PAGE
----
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1755 John Mitchell Map

  • A Map of the British and French Dominions in North America by John Mitchell, 1755
This 1755 map claimed unsettled western lands as British territory. During the French and Indian War, the British fought the French for these lands.
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A Map of the British and French Dominions in North America by John Mitchell, 1755

John Mitchell's 1755 map, A Map of the British and French Dominions in North America, shows the boundaries for Great Britain's North American colonies. Mitchell was born in Lancaster County, Virginia, in 1711. After attending the University of Edinburgh and becoming a doctor, he returned to Virginia and settled in Urbanna. Because of his poor health, Mitchell returned to England in 1746 and entered the intellectual circles of London. Shortly after his return to London, he began working on the map for the Board of Trade. He researched the original colony charters in the Board's archives to learn the boundaries of the North American colonies. Mitchell died in England in 1768.

In 1754, a year prior to the map's publication, disputes between the French and the English over the possession of land in the Ohio River Valley broke out as armed combat in the colonies, beginning the French and Indian War (known as the Seven Years' War in Europe). This map is important because it reaffirmed all western land as English territory, despite French claims to the contrary. The southern colonies are shown without western boundaries. Great Britain won the French and Indian War, and France ceded land east of the Mississippi River to the British. Virginians were excited about this victory, because they believed it would allow them to spread westward. To prevent another war with the Indians, the king issued the Proclamation of 1763, forbidding British colonists to settle west of the Appalachian Mountains. The British government had gone deeply into debt because of the French and Indian War and did not have the resources or desire for another war.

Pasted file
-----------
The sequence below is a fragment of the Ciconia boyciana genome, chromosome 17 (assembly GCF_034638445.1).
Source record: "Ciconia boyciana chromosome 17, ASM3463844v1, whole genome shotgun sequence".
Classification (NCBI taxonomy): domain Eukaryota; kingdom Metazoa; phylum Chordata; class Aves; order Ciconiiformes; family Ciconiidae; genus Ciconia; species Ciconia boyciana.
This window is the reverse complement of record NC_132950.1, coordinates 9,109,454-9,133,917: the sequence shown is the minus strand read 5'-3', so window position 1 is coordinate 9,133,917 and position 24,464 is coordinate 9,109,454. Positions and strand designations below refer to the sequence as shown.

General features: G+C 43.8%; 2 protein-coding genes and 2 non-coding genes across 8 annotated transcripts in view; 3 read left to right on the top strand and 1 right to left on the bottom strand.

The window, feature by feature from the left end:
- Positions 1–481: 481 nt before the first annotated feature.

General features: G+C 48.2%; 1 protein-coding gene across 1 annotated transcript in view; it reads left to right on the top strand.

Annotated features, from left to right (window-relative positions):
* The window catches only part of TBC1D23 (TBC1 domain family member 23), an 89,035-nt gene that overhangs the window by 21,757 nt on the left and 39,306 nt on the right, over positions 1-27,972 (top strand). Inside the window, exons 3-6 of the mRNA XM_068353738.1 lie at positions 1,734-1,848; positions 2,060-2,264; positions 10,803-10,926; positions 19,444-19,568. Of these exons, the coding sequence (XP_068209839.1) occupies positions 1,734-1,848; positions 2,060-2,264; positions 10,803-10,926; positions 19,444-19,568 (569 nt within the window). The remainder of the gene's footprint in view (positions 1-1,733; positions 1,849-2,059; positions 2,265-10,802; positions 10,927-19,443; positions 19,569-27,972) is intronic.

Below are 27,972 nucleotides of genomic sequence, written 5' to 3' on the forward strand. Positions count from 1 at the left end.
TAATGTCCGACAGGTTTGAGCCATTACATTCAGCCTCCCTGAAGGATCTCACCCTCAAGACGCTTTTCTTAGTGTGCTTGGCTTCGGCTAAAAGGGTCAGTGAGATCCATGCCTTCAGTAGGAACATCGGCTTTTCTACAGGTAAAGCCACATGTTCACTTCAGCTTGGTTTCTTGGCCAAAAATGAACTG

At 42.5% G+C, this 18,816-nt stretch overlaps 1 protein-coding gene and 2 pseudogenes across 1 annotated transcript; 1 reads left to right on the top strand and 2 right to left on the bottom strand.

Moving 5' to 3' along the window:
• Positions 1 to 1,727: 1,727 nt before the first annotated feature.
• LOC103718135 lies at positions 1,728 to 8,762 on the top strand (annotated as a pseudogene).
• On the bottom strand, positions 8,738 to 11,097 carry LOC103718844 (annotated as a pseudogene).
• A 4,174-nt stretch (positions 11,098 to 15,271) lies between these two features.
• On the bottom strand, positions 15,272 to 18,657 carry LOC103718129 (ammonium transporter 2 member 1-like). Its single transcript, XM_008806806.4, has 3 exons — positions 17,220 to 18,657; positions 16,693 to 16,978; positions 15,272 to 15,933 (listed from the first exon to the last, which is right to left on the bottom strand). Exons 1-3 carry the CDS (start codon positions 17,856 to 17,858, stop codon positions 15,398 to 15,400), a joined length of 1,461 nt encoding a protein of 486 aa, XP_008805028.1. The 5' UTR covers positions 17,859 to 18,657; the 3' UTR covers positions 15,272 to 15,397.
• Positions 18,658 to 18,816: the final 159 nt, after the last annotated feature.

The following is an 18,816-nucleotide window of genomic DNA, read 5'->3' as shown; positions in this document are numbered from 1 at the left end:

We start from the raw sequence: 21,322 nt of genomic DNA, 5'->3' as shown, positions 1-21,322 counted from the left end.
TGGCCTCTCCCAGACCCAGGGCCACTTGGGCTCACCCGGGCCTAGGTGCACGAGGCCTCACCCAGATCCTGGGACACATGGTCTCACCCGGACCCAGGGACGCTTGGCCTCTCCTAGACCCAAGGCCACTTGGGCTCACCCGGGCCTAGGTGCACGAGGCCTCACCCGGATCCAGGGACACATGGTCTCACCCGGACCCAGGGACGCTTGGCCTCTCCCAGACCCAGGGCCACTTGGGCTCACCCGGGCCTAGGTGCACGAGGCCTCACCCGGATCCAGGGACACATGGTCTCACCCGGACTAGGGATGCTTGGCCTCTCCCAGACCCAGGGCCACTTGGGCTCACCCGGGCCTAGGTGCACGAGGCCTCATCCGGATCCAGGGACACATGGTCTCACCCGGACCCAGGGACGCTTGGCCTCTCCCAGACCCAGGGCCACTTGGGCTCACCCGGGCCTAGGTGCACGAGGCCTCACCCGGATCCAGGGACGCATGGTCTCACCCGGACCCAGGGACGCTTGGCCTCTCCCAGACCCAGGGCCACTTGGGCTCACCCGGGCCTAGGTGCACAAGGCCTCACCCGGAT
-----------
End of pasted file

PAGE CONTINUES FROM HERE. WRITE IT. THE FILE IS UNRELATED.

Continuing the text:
Despite the Proclamation of 1763 and because the decree was hard to enforce, colonists illegally settled in the new territory. The Proclamation and illegal settlement angered elite Virginians, many of whom were land speculators. George Mason, Patrick Henry, and George Washington were all land speculators who, without the legal title to the land, were unable to sell or rent it to settlers. Colonists moving to the western land did not have legal ownership of it, either; they lived there illegally and for free. Virginia land speculators fought against the Proclamation of 1763 until 1774. Their anger over the Proclamation and the limitations it put on expansion and profit added to their growing dislike of British rule.

For Educators


1. For whom was this map created?
2. What did John Mitchell use to determine the boundaries of the colonies?
3. For what event was this map a response?

Further Discussion

1. How did this map help England claim western territory during the French and Indian War?
2. How would this map, the French and Indian War, and the Proclamation of 1763 affect Native Americans living in the western territories? Were the British justified in restricting settlement in the western territories?

Suggested Reading

Stephenson, Richard W., and Marianne M. McKee, eds. Virginia in Maps: Four Centuries of Settlement, Growth, and Development. Richmond: Library of Virginia, 2000, pp. 52–53, 81.

Holton, Woody. “The Ohio Indians and the Coming of the American Revolution in Virginia.” Journal of Southern History 60, no. 3 (August 1994): 453–478.